- You’re prompted to enter the product key but the one you’ve purchased gets rejected.
- If you try to open the Boot Camp preference pane, you get an error: “An error occurred while trying to access the startup disk settings.”
Getting the trackpad to work
The next issue to address is the trackpad. Unfortunately, as of writing this post, Apple has not updated Boot Camp to support Windows 8 Pro. You should install the Boot Camp Window support tools, however, you will run into the above mentioned issue when trying to access the Boot Camp control panel.
Fixing it, requires a bit of low-level hacking.
- You will need a system tool named mt.exe. To get it, install a free version of Microsoft Visual Studio Express for Windows 8 from here.
- Once the install has completed, launch an elevated command prompt. To do so, go to the Start Screen, type CMD and press Ctrl-Shift-Enter.
- Change the directory to your desktop. In my case, I had to run cd c:UsersRalfDesktop
- Copy the AppleControlPanel.exe file from its location to your desktop via copy c:windowssystem32AppleControlPanel.exe .
- Next run mt.exe -inputresource:AppleControlPanel.exe;#1 -out:exctracted.manifest
- Open the extracted.manifest file with Notepad and replace highestAvailable with asInvoker
- Save the modified extracted.manifest file and run mt.exe -outputresource:AppleControlPanel.exe;#1 -manifest extracted.manifest
- Double-click AppleControlPanel.exe on your desktop and you will be able to adjust all your trackpad settings.
- You might optionally want to move the modified .exe back to /windows/system32 replacing the AppleControlPanel.exe that’s already there. This will allow you to launch the control panel from the Windows taskbar icon.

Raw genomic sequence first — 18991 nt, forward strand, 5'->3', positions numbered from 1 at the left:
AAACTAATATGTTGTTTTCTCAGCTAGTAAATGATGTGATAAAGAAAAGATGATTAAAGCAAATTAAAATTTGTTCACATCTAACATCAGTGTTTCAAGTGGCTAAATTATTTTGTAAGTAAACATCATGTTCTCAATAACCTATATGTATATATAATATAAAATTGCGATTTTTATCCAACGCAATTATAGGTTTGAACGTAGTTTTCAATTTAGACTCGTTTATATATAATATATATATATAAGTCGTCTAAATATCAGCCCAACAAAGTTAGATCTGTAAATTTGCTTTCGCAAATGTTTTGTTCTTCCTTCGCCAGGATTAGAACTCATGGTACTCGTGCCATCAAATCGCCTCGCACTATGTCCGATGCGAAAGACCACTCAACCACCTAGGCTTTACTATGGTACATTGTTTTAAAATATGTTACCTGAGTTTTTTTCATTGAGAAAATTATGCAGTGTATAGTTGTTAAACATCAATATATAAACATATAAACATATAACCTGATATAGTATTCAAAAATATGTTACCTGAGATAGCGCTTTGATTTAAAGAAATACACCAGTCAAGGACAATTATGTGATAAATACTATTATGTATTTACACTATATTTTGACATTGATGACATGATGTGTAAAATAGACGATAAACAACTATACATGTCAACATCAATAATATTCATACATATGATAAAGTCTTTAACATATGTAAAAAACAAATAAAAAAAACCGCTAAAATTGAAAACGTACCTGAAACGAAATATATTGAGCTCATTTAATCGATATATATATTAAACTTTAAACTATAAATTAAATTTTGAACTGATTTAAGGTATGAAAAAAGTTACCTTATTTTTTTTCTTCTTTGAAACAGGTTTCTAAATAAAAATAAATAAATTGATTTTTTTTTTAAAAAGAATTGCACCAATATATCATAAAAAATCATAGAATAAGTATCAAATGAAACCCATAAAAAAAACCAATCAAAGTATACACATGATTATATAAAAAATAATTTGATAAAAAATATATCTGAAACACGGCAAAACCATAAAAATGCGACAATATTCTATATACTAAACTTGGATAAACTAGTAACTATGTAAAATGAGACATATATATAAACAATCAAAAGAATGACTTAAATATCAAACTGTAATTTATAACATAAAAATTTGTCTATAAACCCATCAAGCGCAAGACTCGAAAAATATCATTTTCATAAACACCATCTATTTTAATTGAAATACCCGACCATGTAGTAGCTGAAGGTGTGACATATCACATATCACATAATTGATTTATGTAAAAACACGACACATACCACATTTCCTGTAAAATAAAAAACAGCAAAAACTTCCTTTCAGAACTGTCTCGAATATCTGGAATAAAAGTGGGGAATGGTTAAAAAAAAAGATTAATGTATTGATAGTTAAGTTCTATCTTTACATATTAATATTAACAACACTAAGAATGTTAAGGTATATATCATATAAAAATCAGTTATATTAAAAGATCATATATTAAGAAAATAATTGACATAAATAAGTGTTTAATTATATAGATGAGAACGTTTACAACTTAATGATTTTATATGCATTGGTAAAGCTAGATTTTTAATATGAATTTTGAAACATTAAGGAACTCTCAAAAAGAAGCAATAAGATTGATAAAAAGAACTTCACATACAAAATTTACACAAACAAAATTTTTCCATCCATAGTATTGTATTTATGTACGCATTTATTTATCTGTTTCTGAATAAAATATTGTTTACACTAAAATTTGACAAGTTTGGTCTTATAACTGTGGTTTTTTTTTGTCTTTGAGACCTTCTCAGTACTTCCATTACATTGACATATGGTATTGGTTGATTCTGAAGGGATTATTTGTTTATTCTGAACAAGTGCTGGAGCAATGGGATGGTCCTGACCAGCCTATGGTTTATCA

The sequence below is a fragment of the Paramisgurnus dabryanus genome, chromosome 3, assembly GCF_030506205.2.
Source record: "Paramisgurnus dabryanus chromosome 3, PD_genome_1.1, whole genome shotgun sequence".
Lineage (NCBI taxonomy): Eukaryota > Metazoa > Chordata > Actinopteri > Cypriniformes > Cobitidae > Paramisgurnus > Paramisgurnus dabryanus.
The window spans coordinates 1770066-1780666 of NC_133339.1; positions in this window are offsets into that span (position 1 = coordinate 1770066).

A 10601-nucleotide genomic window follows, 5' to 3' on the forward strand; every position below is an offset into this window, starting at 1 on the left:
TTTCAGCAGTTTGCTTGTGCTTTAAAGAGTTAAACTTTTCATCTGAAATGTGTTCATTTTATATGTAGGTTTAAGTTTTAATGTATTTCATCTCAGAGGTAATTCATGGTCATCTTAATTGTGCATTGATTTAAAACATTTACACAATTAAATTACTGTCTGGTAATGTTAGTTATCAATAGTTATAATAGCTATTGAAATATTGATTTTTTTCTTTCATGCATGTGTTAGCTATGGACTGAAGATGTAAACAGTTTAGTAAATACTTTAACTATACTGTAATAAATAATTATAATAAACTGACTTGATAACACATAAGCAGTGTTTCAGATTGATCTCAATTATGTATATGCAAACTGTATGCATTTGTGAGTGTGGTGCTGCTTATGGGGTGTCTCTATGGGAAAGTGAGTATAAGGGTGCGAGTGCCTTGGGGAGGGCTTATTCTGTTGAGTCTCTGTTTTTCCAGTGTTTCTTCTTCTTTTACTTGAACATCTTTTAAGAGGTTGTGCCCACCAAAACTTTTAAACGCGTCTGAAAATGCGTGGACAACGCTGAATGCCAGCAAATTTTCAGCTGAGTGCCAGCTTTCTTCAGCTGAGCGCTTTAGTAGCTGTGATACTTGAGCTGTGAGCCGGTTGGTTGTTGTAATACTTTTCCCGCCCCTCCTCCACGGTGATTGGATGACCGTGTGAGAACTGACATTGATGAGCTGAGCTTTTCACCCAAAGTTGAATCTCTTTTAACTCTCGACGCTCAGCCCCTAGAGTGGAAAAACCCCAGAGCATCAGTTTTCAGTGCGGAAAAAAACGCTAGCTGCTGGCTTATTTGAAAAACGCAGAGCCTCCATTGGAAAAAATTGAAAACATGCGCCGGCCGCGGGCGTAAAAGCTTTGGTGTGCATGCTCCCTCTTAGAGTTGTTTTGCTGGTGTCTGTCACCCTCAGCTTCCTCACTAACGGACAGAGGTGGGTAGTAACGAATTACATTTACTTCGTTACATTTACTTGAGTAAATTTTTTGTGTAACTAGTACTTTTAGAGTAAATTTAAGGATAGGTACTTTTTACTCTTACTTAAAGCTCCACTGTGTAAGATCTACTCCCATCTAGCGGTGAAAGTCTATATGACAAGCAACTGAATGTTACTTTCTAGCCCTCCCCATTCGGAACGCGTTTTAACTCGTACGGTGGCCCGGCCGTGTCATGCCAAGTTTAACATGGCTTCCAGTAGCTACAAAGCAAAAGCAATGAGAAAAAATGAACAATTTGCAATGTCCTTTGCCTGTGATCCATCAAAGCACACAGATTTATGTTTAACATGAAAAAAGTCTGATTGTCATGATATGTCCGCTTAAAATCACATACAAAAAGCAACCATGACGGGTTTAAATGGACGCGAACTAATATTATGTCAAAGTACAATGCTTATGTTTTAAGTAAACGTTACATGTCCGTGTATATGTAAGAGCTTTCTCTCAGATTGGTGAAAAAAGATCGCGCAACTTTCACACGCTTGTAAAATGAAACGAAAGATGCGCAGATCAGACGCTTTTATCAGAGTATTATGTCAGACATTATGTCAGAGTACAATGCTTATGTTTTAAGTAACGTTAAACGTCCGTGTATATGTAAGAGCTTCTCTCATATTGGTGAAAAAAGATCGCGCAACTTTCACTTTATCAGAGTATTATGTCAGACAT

Solving the product key issue
This one really drove me nuts and I still cannot believe, Microsoft screwed up on this, essentially ruining the entire experience for me. In essence, the US$ 39.99 product key you can buy online is an upgrade-only one. Microsoft actually does state this in the fine print but I still find the marketing around getting Windows 8 Pro for an introductory price misleading and confusing.
It’s not that I don’t agree with the low price for just the upgradeable version, it’s how they handle it technically what really is an epic fail. You have to have Windows 7 installed and install Windows 8 Pro on top of it for your product key to work. This is just stupid. They should have supported clean installs and just make the Activation Wizard ask for your existing Windows 7 product key and the newly purchased Windows 8 Pro one.
Completely disallowing clean installs is just dumb and a typical Microsoft-does-not-get-it.
However, it turns out there is a hack to use your upgrade product key. Obviously, this will very likely not be supported by Microsoft, but it lets you move forward:
- Run the registry editor (regedit)
- Find the following key: HKEY_LOCAL_MACHINESOFTWAREMicrosoftWindowsCurrentVersionSetupOOBE
- Change the value for MediaBootInstall from 1 to 0
- Open an elevated command prompt
- Run the following command: slmgr -rearm
I know this was a bit of a tough journey.
If all of the above sounds too cryptic to you, you might want to wait until Microsoft allows you to purchase fully working product keys and Apple updates its Boot Camp utilities. On the other hand, the entire process – if strictly followed – takes only about 20 – 30 minutes and you end up having a clean installed, fully working, fully activated copy of Windows 8 on your MacBook.
Hope this helps.